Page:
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Test results address reported mold issue at Gulf Elementary; Dust is more prevalent, air quality report reveals

By Staff | Mar 18, 2008

Responding to growing concerns among parents of children at Gulf Elementary who claimed that a exacerbating mold problem is causing health problems for students and faculty, last week the Lee County School District released an air quality report on the school.

According to Joe Donzelli, the district’s director of communications, “The report showed inside air quality levels at or above conditions outside the school.”

During an air quality test, assessors compare the fungal species inside the classroom with the level and species outside of the classroom. The report, carried out by the American Management Resources Corporation in Fort Myers, states that the accumulation of dust in the school may be more of a problem than growing mold.

One of the concerned Cape Coral parents is Vivian Theriault, who has two children who attend Gulf Elementary. Theriault said she wanted answers from the district.

“I wanted honest answers and I don’t think we have them,” she said. “Even if the problem is dust, dust is a breeding ground for mold.”

The report recommends that the school clean all surfaces to minimize dust accumulation, remove excess clutter from classrooms and have properly trained personnel do all of the work.

“The physical parameters measured in the classrooms were within acceptable limits, however several of the rooms were noticeably dusty and cluttered,” said the American Management Resources Corporation in its report sent to Joe Murphy, the district’s supervisor of indoor air quality.

The concern over mold began in January when Theriault began sending e-mails to the superintendent and members of the Lee County School Board, saying she was not satisfied with the school’s handling of the situation.

She explained that when students returned from the Christmas holiday break, mold was found in a bathroom ceiling tile that had been taken down and pushed to the side. Furthermore, she inspected the interior of the ceiling and saw white mold growths throughout the rafters.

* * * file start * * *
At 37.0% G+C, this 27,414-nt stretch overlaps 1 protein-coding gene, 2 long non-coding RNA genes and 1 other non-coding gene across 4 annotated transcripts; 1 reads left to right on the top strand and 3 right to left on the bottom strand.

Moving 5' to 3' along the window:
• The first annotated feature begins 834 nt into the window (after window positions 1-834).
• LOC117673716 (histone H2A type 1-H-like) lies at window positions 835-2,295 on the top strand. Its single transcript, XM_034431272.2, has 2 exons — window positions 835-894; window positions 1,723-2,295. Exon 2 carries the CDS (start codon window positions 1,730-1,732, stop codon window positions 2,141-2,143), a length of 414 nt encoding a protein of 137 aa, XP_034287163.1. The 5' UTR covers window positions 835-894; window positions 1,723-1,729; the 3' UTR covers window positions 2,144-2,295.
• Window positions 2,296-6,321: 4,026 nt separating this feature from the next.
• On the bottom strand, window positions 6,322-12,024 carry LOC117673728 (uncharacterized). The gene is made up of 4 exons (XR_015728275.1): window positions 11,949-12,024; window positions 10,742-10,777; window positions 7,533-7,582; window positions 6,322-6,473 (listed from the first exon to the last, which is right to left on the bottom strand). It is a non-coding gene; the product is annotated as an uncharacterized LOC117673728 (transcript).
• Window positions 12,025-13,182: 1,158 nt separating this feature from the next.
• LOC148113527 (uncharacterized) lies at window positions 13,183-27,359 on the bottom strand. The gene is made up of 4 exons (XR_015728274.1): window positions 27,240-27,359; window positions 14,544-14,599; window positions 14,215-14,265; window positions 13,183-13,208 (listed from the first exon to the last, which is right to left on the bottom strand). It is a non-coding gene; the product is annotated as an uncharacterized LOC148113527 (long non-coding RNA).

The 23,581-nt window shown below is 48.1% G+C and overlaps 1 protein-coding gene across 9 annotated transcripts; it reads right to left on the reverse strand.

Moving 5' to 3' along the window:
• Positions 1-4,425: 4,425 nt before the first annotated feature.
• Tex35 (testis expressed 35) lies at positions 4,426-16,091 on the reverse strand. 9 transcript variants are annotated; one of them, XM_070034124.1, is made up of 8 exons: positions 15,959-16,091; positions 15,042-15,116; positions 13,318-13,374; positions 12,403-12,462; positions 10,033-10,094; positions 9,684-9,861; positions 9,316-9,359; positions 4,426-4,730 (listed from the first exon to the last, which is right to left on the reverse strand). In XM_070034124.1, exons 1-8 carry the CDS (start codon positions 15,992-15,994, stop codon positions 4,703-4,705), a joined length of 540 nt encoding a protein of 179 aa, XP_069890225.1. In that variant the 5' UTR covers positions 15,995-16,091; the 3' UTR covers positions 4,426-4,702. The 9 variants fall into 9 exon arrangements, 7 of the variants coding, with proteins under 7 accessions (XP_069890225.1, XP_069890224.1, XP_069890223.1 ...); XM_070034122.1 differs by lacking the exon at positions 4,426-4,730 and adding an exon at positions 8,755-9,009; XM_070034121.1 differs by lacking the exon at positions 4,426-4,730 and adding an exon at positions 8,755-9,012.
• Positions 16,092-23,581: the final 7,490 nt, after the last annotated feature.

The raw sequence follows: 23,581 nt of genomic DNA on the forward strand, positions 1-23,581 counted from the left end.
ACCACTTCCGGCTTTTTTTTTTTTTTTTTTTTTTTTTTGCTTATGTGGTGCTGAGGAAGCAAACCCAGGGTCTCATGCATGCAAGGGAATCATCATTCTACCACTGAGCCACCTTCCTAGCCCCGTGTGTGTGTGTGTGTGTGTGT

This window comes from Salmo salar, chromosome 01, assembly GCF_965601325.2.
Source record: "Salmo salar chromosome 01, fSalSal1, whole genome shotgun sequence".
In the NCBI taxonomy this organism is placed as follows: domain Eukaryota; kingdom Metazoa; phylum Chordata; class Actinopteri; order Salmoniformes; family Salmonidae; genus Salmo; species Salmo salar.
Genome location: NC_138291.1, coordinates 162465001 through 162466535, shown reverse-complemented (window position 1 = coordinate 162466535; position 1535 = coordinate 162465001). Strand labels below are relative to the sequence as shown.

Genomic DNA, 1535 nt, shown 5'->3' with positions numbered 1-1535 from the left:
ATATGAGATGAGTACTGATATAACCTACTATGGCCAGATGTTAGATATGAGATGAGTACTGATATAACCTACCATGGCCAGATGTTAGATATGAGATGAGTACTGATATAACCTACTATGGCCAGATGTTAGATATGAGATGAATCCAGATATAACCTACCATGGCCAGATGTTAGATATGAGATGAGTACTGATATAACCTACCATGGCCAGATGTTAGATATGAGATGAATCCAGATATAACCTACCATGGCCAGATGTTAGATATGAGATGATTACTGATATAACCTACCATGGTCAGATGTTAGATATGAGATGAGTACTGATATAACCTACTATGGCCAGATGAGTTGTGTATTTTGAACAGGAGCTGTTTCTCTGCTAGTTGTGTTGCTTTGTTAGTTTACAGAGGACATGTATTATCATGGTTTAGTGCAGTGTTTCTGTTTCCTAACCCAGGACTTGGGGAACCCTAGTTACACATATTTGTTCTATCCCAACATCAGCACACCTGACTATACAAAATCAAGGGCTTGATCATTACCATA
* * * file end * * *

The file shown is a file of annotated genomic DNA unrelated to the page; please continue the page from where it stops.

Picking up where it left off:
Each of these issues occurred in Gulf Elementary’s IB building and, according to Theriault, resulted in some students coming down with respiratory illnesses. She said Caloosa Elementary, the same design as the IB building, had to be destroyed because of similar problems.

“I have had conversations with many parents whose children are students in the IB building at Gulf Elementary and are suffering respiratory issues ranging from asthma to chronic sinusitis, bloody noses and migraines,” she said in an e-mail to Gulf Elementary Principal Martin Mesch.

The quality air report was conducted at the school between Feb. 11 and March 4. Multiple locations were tested inside and outside of the school.

Besides dust found throughout some of the classrooms and in the entrance of each of the school’s mechanical rooms, the report states that six ceiling tiles had appeared to be stained from dripping water.

“Six ceiling tiles appeared water-stained but were dry to the touch,” the report states. “It is likely the leak responsible for the staining was repaired during the previous pipe reinsulation, however, further investigation is required to verify the source of the leak and the status of the repair.”

Mold, which in high concentrations has been found to cause certain health problems, can grow within any structure where moisture and oxygen are present. Leaky pipes and dripping water can be a catalyst for mold growth, although if a building is cleaned not all mold can be physically removed.

There have been accusations that the district had the school cleaned before the $4,505 air quality test was administered. According to Theriault, some of the faculty called her before the testing began and complained of a “strong chemical smell being pumped throughout the building.”

Donzelli said the district would not clean the school before the test because it would skew the results. If the school had been cleaned before the air quality test, he added, particles of dust and any traces of mold would be resuspended back into the air.

“It’s like if you dust at home and all of the dust gets back into the air,” he said. “It would take a long time to settle back down.”

According to the report, fungal counts inside the building appeared elevated but were lower than the counts outside because a classroom is a high traffic area for students.

“These results are typical in areas of high activity where excess accumulations of dust are consistently disturbed leading to particle resuspension,” the report states.

The American Management Resources Corporation said Gulf Elementary should be reaccessed after the recommended actions take place.

Theriault said she thinks it is suspicious that her daughter’s old classroom, where she allegedly became sick, had the lowest mold count out of the entire school. She added that the PTO should use some of its fund-raising dollars to pay for an independent assessment.